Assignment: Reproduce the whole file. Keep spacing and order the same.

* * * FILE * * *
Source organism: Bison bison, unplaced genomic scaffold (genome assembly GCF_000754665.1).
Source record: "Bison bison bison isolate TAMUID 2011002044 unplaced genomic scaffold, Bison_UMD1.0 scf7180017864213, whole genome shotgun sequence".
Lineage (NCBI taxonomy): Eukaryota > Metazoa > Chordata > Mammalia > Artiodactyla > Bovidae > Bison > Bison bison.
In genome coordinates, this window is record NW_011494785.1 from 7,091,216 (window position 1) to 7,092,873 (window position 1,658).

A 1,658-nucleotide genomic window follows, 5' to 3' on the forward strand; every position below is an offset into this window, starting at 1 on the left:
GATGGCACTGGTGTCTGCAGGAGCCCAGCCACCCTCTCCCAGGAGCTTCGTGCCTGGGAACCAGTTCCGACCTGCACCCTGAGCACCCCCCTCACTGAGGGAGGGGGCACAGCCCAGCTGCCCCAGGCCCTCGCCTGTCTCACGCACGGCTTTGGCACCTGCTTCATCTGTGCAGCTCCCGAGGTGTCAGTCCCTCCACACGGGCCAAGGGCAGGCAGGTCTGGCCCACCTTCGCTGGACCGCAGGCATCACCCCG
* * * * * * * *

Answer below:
Source organism: Bison bison, unplaced genomic scaffold (genome assembly GCF_000754665.1).
Source record: "Bison bison bison isolate TAMUID 2011002044 unplaced genomic scaffold, Bison_UMD1.0 scf7180017864213, whole genome shotgun sequence".
Lineage (NCBI taxonomy): Eukaryota > Metazoa > Chordata > Mammalia > Artiodactyla > Bovidae > Bison > Bison bison.
In genome coordinates, this window is record NW_011494785.1 from 7,091,216 (window position 1) to 7,092,873 (window position 1,658).

A 1,658-nucleotide genomic window follows, 5' to 3' on the forward strand; every position below is an offset into this window, starting at 1 on the left:
GATGGCACTGGTGTCTGCAGGAGCCCAGCCACCCTCTCCCAGGAGCTTCGTGCCTGGGAACCAGTTCCGACCTGCACCCTGAGCACCCCCCTCACTGAGGGAGGGGGCACAGCCCAGCTGCCCCAGGCCCTCGCCTGTCTCACGCACGGCTTTGGCACCTGCTTCATCTGTGCAGCTCCCGAGGTGTCAGTCCCTCCACACGGGCCAAGGGCAGGCAGGTCTGGCCCACCTTCGCTGGACCGCAGGCATCACCCCG